Carrie Fisher passed away yesterday. This news is varying degrees of "super sad," depending on who you are. Her friends and family have just experienced the devastating loss of a loved one, while most of the rest of us are heartbroken fans who are upset that she'll never write another book or make another movie.
Except she might. You see, Carrie Fisher was in Star Wars, and as the recent release of Rogue One has demonstrated, Star Wars is now bigger than any individual actor's life, or death, or dignity therein. If you haven't seen Rogue One, know that there are going to be some spoilers ahead (probably nothing you couldn't have predicted, but you've been warned).
In Rogue One, Peter Cushing reprises his role as Grand Moff Tarkin, the skeletal British fussbudget in charge of the Death Star and the only Imperial officer in the entire series who ever gets to tell Darth Vader what to do. And I'm not talking about a quick cameo, like the weird flesh puppet that pops up at the end of Revenge Of The Sith -- Tarkin has a substantial role in this new movie.
And Peter Cushing died in 1994.
"Decorum? In our moment of greed?"
Now, magicking dead actors back to life using skillful editing and digital effects isn't a new thing -- there's John Candy in Wagons East, Brandon Lee in The Crow, Oliver Reed in Gladiator, and Paul Walker in Furious 7, to name a few. Except in all of those examples, the actor in question died while the movie was still in production, having already completed some or most of their scenes. Cushing had been dead for two decades when Rogue One went into production. In other words, Disney executives got together and planned to have a long-dead actor in their new Star Wars film. The potential for fan nostalgia outweighed the need to respect the man's life by acknowledging that it had ended. And the very last shot of Rogue One is of a CGI Carrie Fisher, reprising her role as 19-year-old Princess Leia.
Now, Lucasfilm (and Disney) own the likeness of Carrie Fisher as the character Princess Leia. Just as they own the likeness of Peter Cushing as G-Moff Tarks. They don't call everyone who has ever been in Star Wars to ask their permission every time they make a new action figure or video game.
If they did, "Harrison Ford punches Lucasfilm intern" would be a monthly headline.
And while the rules governing using an actor's likeness in a new film are considerably murkier and generally require the consent of the actor's family or estate, it's entirely possible that Disney will decide to construct a digital homunculus of Princess Leia for Star Wars: Episode IX.
Whether or not bringing a beloved celebrity "back to life" to reprise a role is an honor or a disgrace to their memory is a conversation we've largely avoided having for the past two decades, in favor of just daydreaming about what dead screen icon we may be able to see again by using computers to spit into the faces of both God and time. Humphrey Bogart played the main character an episode of Tales From the Crypt in 1995, nearly 40 years after his death. Sir Laurence Olivier was resurrected by computer wizardry to play the villain in 2004's Sky Captain And The World Of Tomorrow, for reasons no one will ever be able to explain. Marlon Brando didn't let his recent death keep him from appearing in Superman Returns. Dead celebrities show up in commercials with surprising regularity. I don't know if anyone asked Tupac's mother whether she wanted to see a hologram of her son perform at Choachella, but there he was, rapping with Snoop as if he hadn't been murdered in front of the entire world before he was 30.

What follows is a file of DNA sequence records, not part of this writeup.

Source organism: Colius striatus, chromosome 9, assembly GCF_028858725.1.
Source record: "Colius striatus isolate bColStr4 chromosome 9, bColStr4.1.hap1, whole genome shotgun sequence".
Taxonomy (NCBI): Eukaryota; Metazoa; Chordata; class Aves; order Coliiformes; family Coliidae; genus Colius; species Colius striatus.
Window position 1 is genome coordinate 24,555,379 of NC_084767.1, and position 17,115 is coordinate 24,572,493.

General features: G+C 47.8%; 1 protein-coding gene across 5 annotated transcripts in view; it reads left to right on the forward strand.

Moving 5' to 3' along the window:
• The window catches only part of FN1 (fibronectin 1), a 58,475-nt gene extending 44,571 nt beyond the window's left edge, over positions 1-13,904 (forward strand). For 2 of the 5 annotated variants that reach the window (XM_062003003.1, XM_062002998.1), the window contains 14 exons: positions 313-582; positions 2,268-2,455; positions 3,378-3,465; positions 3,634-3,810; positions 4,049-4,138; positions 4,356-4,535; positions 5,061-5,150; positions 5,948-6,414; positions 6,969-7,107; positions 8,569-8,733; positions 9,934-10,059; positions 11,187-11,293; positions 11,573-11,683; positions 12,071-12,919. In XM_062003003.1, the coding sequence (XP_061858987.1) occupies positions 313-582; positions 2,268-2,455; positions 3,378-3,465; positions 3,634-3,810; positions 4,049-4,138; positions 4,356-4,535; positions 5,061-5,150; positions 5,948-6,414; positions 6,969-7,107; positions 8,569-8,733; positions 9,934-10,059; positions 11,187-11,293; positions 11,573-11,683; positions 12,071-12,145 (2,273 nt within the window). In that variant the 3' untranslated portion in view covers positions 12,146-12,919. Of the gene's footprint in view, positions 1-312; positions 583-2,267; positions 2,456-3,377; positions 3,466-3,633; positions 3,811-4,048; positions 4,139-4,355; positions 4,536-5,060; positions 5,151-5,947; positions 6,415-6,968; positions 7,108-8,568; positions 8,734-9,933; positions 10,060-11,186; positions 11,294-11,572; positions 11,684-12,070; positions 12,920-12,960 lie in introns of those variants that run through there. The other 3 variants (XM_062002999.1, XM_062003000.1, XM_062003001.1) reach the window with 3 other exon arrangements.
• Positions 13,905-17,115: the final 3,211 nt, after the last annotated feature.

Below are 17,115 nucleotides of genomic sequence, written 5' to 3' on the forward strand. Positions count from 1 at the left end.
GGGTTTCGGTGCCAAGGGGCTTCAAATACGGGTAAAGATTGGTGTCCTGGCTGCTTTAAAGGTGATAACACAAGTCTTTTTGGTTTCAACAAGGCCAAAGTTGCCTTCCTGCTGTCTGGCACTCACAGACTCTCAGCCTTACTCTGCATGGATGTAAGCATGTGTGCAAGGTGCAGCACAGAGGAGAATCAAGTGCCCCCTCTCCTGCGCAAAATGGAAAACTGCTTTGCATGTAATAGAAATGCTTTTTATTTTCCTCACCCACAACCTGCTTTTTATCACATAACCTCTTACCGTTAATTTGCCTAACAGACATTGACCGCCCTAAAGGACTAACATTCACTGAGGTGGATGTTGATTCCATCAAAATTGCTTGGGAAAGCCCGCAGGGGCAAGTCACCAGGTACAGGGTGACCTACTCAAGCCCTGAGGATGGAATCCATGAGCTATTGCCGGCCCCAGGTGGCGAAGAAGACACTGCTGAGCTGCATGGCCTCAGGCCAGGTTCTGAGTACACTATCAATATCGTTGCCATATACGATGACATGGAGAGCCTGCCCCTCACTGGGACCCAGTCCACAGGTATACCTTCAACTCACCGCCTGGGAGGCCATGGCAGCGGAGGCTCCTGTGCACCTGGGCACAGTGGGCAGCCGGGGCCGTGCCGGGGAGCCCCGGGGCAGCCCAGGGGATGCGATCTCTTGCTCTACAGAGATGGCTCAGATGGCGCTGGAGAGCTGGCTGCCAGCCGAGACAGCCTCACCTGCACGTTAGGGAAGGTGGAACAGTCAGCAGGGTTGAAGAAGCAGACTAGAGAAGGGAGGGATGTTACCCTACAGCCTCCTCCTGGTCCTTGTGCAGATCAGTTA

"I didn't choose thug life ... or this."
But Rogue One has pushed us into some crazy new territory in which technology has allowed a dead man to play a substantial role in a major movie. Vin Diesel reportedly talked with Paul Walker's brothers about having them come back as body doubles for Fast 8 so Walker's character could continue being in the series. That may be obviously gross to some of us right now, but how will we feel in 10 years? I had more than one friend insist that CGI Peter Cushing was the best character in Rogue One. Will we give a shit about respecting Paul Walker's death in 2030, or will we just think it's neat to see him in a new Fast & Furious movie? (Which they absolutely will still be making in 2030, regardless of how many cast members have been replaced by CGI doubles.) How many of us would've been angry if Christopher Nolan had decided to create a sophisticated computer puppet of Heath Ledger to complete his Dark Knight trilogy as he originally envisioned it? Will anybody be upset if Richard Attenborough shows up in Jurassic World 2, or will we all just cheer because John Hammond was a character we liked in a movie we loved?
To that end, how many of us, given the choice, would prefer Disney use a CGI Carrie Fisher to complete Princess Leia's role in Episode IX, rather than abruptly write her out of the story? Would that be exploitation or a tribute? Does it depend on the role, or is time the only distinction? It seems that we as a society are going to have to come up with an answer to that question in the very near future, because Hollywood has never been good about policing itself in that regard. They'll keep giving us things as long as we keep clapping for them, and if we clap for Peter Cushing's ghost being trotted out for another Star Wars, we may find ourselves doing the same for Carrie Fisher.
Rest in peace, Miss Fisher. You led an incredible life, and we're lucky that you shared so much of it with us.
Carrie Fisher 1956 - 2016: Drowned in moonlight, strangled by her own bra.
How did these hyper-specific tropes spread so quickly?
The Hollywood rumor mill has been playing games with celebrity deaths for at least a century.